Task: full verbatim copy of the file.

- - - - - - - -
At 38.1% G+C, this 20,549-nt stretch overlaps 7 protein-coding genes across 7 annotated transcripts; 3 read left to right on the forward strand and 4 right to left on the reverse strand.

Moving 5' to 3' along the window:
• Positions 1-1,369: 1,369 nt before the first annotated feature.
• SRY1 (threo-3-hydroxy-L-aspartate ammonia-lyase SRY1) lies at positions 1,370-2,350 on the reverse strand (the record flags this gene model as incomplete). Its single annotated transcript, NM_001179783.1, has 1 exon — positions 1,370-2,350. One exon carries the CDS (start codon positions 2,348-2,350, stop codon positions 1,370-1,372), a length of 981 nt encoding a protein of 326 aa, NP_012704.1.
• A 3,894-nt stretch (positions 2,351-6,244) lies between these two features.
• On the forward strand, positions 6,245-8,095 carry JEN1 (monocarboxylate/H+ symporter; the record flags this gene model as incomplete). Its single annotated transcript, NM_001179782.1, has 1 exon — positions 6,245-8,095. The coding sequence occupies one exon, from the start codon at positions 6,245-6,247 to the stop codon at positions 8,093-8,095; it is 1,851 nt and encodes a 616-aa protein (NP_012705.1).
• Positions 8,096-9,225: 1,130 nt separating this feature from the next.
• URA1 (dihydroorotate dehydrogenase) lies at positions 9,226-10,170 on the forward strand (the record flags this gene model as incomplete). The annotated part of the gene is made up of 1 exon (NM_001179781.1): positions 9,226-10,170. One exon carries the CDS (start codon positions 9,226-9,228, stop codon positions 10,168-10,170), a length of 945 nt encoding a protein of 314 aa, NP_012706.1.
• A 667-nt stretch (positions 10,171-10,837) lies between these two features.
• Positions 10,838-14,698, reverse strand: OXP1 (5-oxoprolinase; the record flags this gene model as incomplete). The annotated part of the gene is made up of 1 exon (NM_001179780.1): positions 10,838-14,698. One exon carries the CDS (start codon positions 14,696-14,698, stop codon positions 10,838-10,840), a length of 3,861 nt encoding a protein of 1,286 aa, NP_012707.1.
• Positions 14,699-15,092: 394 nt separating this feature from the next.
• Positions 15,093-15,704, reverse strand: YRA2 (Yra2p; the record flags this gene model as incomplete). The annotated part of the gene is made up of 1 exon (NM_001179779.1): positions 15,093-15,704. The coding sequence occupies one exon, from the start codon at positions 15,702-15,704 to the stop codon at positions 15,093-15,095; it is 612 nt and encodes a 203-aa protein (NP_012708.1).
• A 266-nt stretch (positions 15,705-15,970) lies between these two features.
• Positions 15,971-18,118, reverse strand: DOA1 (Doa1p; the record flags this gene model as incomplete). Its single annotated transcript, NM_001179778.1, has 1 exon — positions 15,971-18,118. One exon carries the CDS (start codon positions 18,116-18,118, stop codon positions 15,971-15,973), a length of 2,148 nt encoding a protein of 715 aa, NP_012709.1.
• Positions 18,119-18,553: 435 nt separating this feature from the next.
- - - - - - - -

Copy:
At 38.1% G+C, this 20,549-nt stretch overlaps 7 protein-coding genes across 7 annotated transcripts; 3 read left to right on the forward strand and 4 right to left on the reverse strand.

Moving 5' to 3' along the window:
• Positions 1-1,369: 1,369 nt before the first annotated feature.
• SRY1 (threo-3-hydroxy-L-aspartate ammonia-lyase SRY1) lies at positions 1,370-2,350 on the reverse strand (the record flags this gene model as incomplete). Its single annotated transcript, NM_001179783.1, has 1 exon — positions 1,370-2,350. One exon carries the CDS (start codon positions 2,348-2,350, stop codon positions 1,370-1,372), a length of 981 nt encoding a protein of 326 aa, NP_012704.1.
• A 3,894-nt stretch (positions 2,351-6,244) lies between these two features.
• On the forward strand, positions 6,245-8,095 carry JEN1 (monocarboxylate/H+ symporter; the record flags this gene model as incomplete). Its single annotated transcript, NM_001179782.1, has 1 exon — positions 6,245-8,095. The coding sequence occupies one exon, from the start codon at positions 6,245-6,247 to the stop codon at positions 8,093-8,095; it is 1,851 nt and encodes a 616-aa protein (NP_012705.1).
• Positions 8,096-9,225: 1,130 nt separating this feature from the next.
• URA1 (dihydroorotate dehydrogenase) lies at positions 9,226-10,170 on the forward strand (the record flags this gene model as incomplete). The annotated part of the gene is made up of 1 exon (NM_001179781.1): positions 9,226-10,170. One exon carries the CDS (start codon positions 9,226-9,228, stop codon positions 10,168-10,170), a length of 945 nt encoding a protein of 314 aa, NP_012706.1.
• A 667-nt stretch (positions 10,171-10,837) lies between these two features.
• Positions 10,838-14,698, reverse strand: OXP1 (5-oxoprolinase; the record flags this gene model as incomplete). The annotated part of the gene is made up of 1 exon (NM_001179780.1): positions 10,838-14,698. One exon carries the CDS (start codon positions 14,696-14,698, stop codon positions 10,838-10,840), a length of 3,861 nt encoding a protein of 1,286 aa, NP_012707.1.
• Positions 14,699-15,092: 394 nt separating this feature from the next.
• Positions 15,093-15,704, reverse strand: YRA2 (Yra2p; the record flags this gene model as incomplete). The annotated part of the gene is made up of 1 exon (NM_001179779.1): positions 15,093-15,704. The coding sequence occupies one exon, from the start codon at positions 15,702-15,704 to the stop codon at positions 15,093-15,095; it is 612 nt and encodes a 203-aa protein (NP_012708.1).
• A 266-nt stretch (positions 15,705-15,970) lies between these two features.
• Positions 15,971-18,118, reverse strand: DOA1 (Doa1p; the record flags this gene model as incomplete). Its single annotated transcript, NM_001179778.1, has 1 exon — positions 15,971-18,118. One exon carries the CDS (start codon positions 18,116-18,118, stop codon positions 15,971-15,973), a length of 2,148 nt encoding a protein of 715 aa, NP_012709.1.
• Positions 18,119-18,553: 435 nt separating this feature from the next.